The thought, he probably needs to get new jacket photos done, spiked her brain simultaneously with a shot of triple-espresso-strength adrenaline straight from her gut to her heart. Both sent her scrambling behind a magnolia tree as he approached on the sidewalk. Luckily he was looking at his phone, so maybe he hadn’t seen her. Although his average-at-best appearance hadn’t changed much, he exuded his customary attitude of I’m a bestselling author, and I will do what I want.
Karen wondered if he’d forgiven her for telling him she had a surprise for him for his thirty-fifth birthday and moving out while he was away for the afternoon at a writing retreat. Probably not. He’d certainly been surprised, though.
She looked up from her phone, which she’d been studying with all the logic of a cat who doesn’t think you can see it if it can’t see you. “Oh hi, Marius.” She tried to pull her lips into the ice-queen smile she’d practiced for just such an occasion, but all she could manage was convenience-store-slushie duchess.
“Lovely day here in the mountains, isn’t it?” He grinned like he’d just caught her sneaking buttercream icing out of the fridge—that had only happened a few times, and she’d justified it as a better coping mechanism than alcohol—and she leaned against the tree to preempt her spirit’s fetal-position reaction to his inevitable insult.
“Well,” he continued with that huge gotcha grin, “I was just visiting my good friend and former editor Sue Ellen Forrester-Schmidt. Maybe you’ve heard of her? She started the new MFA program in genre literature here. I just wanted to wish her luck on her first day.”
Karen reacquainted her upper molars with her lower ones so her mouth wouldn’t fall open. Of all the rotten, stinking luck!
“Yes,” he continued with a smug smirk, “my agent, Artie—you remember Artie, right?—introduced me to her at a party last year, and we hit it off. I heard she came here when Southern Lyon Books got bought and laid her off, so I was just checking in to see how she’s settling in.”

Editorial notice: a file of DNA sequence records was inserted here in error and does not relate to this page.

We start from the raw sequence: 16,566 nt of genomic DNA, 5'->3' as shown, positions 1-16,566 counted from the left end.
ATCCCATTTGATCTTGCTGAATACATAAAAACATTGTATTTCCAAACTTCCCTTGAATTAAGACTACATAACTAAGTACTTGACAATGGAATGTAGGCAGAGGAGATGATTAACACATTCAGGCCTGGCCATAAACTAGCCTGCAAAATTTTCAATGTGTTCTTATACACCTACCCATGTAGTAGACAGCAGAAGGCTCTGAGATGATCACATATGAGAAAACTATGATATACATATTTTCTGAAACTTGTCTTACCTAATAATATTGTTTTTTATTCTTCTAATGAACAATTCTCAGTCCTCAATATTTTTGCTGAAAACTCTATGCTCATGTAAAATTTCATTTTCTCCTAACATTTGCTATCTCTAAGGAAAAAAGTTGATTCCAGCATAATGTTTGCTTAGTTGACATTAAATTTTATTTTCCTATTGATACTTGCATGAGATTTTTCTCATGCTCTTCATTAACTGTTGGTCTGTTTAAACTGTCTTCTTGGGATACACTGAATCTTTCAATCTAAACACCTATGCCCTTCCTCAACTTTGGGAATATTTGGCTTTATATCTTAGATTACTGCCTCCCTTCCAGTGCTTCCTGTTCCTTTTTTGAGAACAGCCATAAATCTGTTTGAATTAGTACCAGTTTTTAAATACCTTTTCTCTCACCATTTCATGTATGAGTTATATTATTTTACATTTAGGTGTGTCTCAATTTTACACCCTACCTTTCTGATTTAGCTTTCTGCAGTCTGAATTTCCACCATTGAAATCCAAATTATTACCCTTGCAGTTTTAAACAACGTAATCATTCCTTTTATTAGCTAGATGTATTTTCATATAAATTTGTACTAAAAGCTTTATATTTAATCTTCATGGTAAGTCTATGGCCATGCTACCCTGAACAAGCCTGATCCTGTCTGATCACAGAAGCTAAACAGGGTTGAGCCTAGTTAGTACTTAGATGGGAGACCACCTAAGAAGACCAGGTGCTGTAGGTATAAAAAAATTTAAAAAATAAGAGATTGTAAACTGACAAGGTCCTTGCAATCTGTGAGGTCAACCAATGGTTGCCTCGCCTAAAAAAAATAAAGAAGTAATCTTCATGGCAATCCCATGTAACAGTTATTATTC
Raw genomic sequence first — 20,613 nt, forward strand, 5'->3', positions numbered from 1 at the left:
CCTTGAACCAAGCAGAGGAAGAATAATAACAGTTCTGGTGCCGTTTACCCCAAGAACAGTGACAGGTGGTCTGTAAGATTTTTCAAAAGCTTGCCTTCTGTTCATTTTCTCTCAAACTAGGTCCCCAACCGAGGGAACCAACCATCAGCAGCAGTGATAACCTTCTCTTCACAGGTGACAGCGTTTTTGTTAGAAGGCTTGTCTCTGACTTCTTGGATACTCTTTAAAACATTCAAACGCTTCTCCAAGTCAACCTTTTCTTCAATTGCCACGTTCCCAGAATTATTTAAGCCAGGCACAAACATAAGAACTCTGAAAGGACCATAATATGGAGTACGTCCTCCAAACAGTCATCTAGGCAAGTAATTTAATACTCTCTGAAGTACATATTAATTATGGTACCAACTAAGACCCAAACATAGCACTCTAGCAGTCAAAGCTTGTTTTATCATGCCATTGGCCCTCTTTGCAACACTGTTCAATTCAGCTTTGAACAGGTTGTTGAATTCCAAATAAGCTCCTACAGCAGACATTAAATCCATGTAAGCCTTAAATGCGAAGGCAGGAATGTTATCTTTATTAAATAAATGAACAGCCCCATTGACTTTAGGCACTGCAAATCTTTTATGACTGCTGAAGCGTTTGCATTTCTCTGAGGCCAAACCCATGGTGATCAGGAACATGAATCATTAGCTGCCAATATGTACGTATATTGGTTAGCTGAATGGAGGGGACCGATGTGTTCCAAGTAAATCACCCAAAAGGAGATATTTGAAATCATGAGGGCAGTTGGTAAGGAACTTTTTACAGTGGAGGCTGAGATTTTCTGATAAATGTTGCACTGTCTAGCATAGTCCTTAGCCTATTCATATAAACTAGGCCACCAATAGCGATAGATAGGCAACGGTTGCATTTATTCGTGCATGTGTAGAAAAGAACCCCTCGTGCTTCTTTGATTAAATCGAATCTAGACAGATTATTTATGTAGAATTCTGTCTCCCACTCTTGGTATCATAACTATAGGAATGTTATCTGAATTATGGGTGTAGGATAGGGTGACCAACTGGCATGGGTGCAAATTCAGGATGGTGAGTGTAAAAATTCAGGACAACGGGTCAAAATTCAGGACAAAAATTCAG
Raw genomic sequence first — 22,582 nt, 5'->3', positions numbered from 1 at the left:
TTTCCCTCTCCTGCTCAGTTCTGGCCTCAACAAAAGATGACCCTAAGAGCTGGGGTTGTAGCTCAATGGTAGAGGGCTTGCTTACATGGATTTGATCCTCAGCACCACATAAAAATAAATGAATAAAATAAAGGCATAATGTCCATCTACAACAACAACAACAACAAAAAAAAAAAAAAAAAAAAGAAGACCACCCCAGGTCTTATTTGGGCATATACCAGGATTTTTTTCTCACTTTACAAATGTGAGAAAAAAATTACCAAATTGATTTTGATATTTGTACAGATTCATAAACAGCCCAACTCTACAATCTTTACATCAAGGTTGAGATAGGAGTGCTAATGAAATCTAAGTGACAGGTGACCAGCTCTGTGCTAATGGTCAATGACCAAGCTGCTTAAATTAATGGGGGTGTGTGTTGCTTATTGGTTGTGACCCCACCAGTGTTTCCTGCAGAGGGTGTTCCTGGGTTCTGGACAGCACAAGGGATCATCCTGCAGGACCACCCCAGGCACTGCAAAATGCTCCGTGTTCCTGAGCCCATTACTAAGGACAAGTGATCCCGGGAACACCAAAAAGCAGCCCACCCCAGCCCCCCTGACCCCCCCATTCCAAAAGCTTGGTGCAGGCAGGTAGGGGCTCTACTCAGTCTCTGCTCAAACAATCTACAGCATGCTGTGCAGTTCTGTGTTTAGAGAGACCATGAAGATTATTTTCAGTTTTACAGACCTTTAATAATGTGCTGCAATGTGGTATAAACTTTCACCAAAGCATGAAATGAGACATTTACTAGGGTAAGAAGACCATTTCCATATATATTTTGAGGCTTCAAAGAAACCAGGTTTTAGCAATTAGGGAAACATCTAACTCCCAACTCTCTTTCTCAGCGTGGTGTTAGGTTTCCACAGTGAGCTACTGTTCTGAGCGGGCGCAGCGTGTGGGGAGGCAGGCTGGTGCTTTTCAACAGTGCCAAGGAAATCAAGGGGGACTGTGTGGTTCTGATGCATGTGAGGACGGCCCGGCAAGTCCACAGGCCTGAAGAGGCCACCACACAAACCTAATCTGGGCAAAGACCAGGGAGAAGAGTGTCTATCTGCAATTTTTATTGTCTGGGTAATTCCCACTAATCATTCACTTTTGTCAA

“How nice of you.” Karen sagged against the tree, its smooth bark solid under her arm and its steadiness supporting her, because life had become unfair once again.
“So what are you doing here? I wondered where you went.”
He wondered where she went, like she’d just left for a walk one day and hadn’t come back, not moved out of their little apartment and their life of almost a decade together.
“I decided to go back to school.” She tried to access her inner ninja and feinted left, then tried to pass him on the right, but he blocked her. He always blocked her.
“It’s a master’s program.”
Karen straightened to her full five and a half feet, almost as tall as him—which had always driven him crazy—and said, “It’s none of your business, Marius.”
He stepped aside and held a hand out for her to pass him, which she did. He waited until she was almost ten feet away before calling after her, “Tell Sue Ellen I said hello. Oh, and Karen? Surprise!”